This article was originally published on 17 December 2007.
Photo by By POSITiv
To do lists. Those (in)famous little lists that supposedly keep us on track. I believe they’ve been around since the dawn of writing. To do lists, also known as next-action lists and many other names, are simply lists of things we need to accomplish. Every modern time-management system has them in one form or another.
The Evolution Of The To Do List
Back in the day, to do lists were informal scribblings of things that needed to be accomplished. Those that made them accomplished more than those that didn’t, just from removing memory from the equation.
As to do lists grew in size, next came prioritized to do lists. It acknowledged that there was a lot to do, but by putting your best efforts into the items that were most important, you could have great effect.
Quadrants came next. We were asked to distinguish between the combinations of urgent and important. We were urged to not work on things that were not urgent and not important, even though these same gurus told us this was where the majority of our work would lie. (Try telling any mother that she shouldn’t do laundry because it’s not a quadrant 1 or 2 item! Sooner or later, that unimportant and non-urgent task will be a very important and very urgent one!)
Getting Things Done took another approach to this, assuming that if the project was important enough to be on your horizon, it was important enough to work on, so priorities were banished. The to do lists were sectioned off into chunks based on “context“, or where you were at the time. That way if you had to accomplish something at home and you were not at home, you could dismiss it from your present thinking. These lists excluded mundane tasks that were relegated to checklists, or things to be repeated often.
Next up were the Do It Tomorrow closed lists. This is a list of items you commit to getting accomplished in a given day. It abandoned priority, since it would all get done, and it abandoned context for the same reason.
The Fundamental Problems with To Do Lists
I’ve been through all the types of lists. I started making lists when I was in school, and I’ve done it consistently ever since. I believe the main problem with any to do list is that they can quickly get out of control and un-doable. Also, by including everything all the mundane tasks, you will quickly have reams of paper and lose sight of the important stuff you want to get to.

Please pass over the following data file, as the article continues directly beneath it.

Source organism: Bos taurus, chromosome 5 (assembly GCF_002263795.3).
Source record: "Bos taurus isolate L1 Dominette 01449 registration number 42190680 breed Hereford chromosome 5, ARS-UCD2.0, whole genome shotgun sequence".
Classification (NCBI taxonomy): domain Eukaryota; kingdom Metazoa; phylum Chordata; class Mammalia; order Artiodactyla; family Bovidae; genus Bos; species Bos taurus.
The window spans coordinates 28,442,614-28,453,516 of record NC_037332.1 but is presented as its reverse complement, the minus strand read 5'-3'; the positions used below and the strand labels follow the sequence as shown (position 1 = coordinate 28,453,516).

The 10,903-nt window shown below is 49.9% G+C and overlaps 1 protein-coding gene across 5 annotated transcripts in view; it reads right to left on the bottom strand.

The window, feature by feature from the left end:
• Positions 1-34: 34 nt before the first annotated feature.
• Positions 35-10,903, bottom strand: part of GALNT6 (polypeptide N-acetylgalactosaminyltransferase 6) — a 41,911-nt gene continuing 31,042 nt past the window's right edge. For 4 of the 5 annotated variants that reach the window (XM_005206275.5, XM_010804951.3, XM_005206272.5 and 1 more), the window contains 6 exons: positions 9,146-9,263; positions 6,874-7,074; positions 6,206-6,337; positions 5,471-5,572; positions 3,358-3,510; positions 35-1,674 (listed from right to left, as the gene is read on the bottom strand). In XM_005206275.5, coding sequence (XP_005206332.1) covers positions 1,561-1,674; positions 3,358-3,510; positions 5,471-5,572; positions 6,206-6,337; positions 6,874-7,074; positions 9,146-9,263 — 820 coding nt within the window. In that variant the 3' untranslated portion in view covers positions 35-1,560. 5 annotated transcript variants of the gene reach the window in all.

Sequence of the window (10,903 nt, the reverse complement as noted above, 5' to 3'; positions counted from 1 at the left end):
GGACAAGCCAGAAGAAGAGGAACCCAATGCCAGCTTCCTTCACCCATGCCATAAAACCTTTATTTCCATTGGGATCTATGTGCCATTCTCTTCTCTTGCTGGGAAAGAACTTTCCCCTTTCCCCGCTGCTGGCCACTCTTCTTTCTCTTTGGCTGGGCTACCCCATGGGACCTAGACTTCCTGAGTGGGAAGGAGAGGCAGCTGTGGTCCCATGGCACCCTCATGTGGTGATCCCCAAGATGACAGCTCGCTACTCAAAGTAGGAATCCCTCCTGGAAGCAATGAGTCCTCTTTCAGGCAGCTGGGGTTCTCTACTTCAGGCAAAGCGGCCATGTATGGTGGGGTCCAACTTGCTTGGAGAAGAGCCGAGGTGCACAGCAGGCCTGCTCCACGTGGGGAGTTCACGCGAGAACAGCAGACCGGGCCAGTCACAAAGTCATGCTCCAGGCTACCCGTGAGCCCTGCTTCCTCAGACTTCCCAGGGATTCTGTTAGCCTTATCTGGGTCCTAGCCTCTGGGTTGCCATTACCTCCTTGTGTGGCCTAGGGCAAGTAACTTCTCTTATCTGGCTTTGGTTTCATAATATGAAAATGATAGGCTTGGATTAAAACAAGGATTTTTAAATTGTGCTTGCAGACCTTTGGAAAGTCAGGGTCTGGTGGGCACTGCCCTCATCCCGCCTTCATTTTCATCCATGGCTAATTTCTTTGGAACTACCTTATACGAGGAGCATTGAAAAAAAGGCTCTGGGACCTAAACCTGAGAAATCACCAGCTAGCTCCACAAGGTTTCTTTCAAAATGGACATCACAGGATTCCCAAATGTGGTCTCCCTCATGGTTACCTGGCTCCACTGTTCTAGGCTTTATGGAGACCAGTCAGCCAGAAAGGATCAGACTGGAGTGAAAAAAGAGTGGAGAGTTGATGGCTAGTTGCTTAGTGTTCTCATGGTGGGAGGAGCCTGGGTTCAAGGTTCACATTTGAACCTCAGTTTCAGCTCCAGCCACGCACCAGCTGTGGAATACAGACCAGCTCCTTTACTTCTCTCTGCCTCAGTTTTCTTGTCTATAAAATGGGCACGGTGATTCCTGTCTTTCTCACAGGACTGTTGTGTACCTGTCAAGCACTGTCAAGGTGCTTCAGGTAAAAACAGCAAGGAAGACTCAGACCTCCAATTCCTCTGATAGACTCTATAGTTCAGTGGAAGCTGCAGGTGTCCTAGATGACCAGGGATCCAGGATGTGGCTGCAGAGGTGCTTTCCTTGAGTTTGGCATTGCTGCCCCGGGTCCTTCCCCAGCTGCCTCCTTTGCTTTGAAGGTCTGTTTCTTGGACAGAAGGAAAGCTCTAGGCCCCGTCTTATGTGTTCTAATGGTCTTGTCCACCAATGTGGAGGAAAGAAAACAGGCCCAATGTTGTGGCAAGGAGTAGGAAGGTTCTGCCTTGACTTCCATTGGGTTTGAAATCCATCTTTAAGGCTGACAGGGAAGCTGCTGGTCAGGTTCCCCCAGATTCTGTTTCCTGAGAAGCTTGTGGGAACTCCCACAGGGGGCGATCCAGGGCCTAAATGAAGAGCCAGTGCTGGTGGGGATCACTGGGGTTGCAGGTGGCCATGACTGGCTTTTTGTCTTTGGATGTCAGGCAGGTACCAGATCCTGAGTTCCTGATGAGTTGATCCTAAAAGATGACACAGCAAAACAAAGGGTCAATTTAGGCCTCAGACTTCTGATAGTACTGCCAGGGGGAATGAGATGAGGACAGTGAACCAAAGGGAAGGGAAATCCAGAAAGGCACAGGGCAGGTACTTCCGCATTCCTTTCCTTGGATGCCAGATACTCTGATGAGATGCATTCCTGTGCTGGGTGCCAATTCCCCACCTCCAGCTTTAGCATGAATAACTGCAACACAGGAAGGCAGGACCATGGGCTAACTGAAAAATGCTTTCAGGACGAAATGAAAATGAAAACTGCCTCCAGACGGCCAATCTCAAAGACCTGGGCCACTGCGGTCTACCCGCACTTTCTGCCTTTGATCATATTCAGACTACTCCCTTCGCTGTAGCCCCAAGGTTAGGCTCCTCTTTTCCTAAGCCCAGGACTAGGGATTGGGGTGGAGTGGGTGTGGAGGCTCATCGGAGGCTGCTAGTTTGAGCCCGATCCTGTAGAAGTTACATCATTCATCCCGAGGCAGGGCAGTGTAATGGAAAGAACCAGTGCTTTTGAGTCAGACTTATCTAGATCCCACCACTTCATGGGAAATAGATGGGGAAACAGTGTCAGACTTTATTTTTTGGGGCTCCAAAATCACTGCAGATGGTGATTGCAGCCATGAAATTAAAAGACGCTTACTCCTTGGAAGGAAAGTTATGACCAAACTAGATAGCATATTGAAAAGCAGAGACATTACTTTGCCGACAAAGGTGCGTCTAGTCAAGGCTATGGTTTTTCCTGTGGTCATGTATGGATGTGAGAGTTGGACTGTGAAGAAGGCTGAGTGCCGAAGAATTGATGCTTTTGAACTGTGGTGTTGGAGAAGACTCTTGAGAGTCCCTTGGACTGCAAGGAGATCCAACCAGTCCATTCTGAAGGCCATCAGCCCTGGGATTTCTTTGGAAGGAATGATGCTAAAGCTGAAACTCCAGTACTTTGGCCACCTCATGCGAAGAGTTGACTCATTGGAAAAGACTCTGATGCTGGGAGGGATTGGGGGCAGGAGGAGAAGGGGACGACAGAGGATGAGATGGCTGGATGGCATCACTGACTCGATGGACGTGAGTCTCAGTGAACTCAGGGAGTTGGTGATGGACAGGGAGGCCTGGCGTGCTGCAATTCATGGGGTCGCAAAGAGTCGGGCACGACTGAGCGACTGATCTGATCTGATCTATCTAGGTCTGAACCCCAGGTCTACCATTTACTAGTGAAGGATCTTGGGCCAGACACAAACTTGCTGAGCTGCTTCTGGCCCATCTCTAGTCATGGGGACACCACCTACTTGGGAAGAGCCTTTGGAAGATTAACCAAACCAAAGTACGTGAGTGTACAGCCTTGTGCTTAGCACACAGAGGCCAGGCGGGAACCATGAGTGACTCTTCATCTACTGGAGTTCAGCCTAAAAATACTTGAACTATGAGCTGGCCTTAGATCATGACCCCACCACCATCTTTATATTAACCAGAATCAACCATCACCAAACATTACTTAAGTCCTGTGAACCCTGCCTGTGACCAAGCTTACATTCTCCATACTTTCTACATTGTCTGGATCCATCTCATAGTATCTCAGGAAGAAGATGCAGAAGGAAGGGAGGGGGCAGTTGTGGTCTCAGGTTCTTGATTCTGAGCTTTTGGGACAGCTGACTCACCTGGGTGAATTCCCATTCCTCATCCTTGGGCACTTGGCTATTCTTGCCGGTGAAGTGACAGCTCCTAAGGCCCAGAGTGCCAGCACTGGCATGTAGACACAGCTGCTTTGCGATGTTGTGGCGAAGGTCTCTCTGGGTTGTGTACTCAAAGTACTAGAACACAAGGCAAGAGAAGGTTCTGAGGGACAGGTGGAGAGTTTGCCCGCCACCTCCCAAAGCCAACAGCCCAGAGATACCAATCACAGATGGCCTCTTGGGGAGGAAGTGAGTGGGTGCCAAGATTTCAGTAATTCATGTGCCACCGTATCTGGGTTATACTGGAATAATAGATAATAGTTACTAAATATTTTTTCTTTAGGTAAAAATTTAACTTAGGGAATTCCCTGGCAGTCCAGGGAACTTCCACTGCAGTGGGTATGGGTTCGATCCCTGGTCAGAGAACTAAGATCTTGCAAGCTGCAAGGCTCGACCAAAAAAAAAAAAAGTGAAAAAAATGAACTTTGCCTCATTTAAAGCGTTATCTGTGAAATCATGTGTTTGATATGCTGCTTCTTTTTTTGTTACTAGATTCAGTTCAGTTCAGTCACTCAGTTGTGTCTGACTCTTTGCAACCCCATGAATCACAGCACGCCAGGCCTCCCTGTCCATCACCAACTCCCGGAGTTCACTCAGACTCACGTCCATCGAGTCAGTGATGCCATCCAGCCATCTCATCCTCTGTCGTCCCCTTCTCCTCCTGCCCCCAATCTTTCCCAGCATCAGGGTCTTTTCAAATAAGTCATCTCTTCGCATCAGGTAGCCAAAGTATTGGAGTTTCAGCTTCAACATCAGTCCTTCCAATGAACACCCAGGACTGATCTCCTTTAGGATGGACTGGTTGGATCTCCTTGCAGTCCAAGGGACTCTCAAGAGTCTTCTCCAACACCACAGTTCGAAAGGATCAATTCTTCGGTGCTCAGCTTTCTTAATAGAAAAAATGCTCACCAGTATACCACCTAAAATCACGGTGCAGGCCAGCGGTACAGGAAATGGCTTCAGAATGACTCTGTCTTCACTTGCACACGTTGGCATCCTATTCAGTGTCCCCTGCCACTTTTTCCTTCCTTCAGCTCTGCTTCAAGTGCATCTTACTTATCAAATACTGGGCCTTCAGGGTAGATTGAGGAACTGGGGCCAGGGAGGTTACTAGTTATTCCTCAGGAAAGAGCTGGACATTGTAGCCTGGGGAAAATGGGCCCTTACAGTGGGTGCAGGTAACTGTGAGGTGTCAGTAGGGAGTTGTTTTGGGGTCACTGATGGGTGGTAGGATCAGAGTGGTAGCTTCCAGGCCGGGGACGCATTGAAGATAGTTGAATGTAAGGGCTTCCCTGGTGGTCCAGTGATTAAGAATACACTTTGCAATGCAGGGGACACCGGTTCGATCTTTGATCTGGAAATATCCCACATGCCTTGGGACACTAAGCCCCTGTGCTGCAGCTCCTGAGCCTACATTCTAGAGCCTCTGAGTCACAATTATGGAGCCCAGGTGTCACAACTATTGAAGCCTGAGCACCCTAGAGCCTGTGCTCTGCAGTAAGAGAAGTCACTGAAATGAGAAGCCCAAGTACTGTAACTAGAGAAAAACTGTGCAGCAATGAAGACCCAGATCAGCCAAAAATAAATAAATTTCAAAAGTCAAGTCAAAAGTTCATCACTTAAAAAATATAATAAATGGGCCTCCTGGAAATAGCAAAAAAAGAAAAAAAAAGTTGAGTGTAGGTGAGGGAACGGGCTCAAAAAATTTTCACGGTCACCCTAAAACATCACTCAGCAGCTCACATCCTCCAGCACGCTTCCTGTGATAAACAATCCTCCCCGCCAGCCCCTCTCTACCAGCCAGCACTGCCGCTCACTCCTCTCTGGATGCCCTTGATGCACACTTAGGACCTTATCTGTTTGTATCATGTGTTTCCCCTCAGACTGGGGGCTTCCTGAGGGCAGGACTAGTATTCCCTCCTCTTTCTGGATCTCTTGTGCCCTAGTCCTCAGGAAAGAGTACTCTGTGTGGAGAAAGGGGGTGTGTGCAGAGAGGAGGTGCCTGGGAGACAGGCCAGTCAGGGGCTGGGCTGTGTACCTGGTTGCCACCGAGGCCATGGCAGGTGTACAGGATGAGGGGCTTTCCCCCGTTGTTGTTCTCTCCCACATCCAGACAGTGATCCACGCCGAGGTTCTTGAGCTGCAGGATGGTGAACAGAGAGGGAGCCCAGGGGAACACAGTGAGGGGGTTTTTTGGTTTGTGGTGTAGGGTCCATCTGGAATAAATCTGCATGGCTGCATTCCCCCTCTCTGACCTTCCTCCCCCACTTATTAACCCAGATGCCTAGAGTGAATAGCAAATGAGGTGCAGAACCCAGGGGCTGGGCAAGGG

Avoiding Being Overwhelmed
It seems to me that in order to avoid being overwhelmed, you need to limit what goes on the list. Recognize you have limited time and energy, and make sure your list reflects that reality. There are a few ways to go about this:
Look At Your Mundane Tasks
Sure, you might not need to be reminded on a list to brush your teeth, but it is still something you must do, and it takes time. On the same page, it is easier to keep up with household tasks as they come up than to deal with them in a mad rush on a weekend. Washing a day’s worth of dishes is easier than a week’s worth, and will also save you the psychological “ick” you get from seeing a week’s worth of amassed dirty dishes. But again, it takes time.
In order to recognize that these tasks need to be done, but take up time, I group them. I know that “complete morning routine” involves showering, dressing, feeding the critters, brushing teeth, letting the dog out and making the bed, to name a few. “Make dinner” involves not only the food prep and serving, but also the cleanup, including wiping down the table and counters, and loading the dishwasher. I have two sets of weekly cleaning tasks that group the weekly chores I do in one place.
Eliminating Everyday Tasks
It may be that some of your routine tasks don’t need to be done at all. I used to bake all of our family’s bread. However, I found a whole grain loaf I liked at the grocery, and it saves me a great deal of effort to purchase. I still bake bread, but not weekly.
Look At Your Commitments
We don’t have unlimited time. I know I seem to think I do, and the number of active projects I have going on at any one time grows all the time. The only way I can rein that in is to cut back on what I am trying to do.
Don’t Underestimate the Time To Shift Between Projects
It is very tempting to think, I’ve got an extra ten minutes here and there, I can work on another project. But at the same time, it is never just ten minutes. It takes time to jump into a project, even to work on it for small time period. It is better for me to work on an existing project and complete it than to keep switching. Makes me think of the shift for multitasking…
Cut Back On What You Are Doing
I am no good to anyone if I don’t take regular time out, every day, to read and relax. That means that I have to severely limit what I do outside of “work”. I would love to tackle everything on my list, but the truth is, a large part of my daily time still goes to my clients. One of the items I do weekly is cull my program list to make sure I can work on a few things well instead of a lot of things poorly.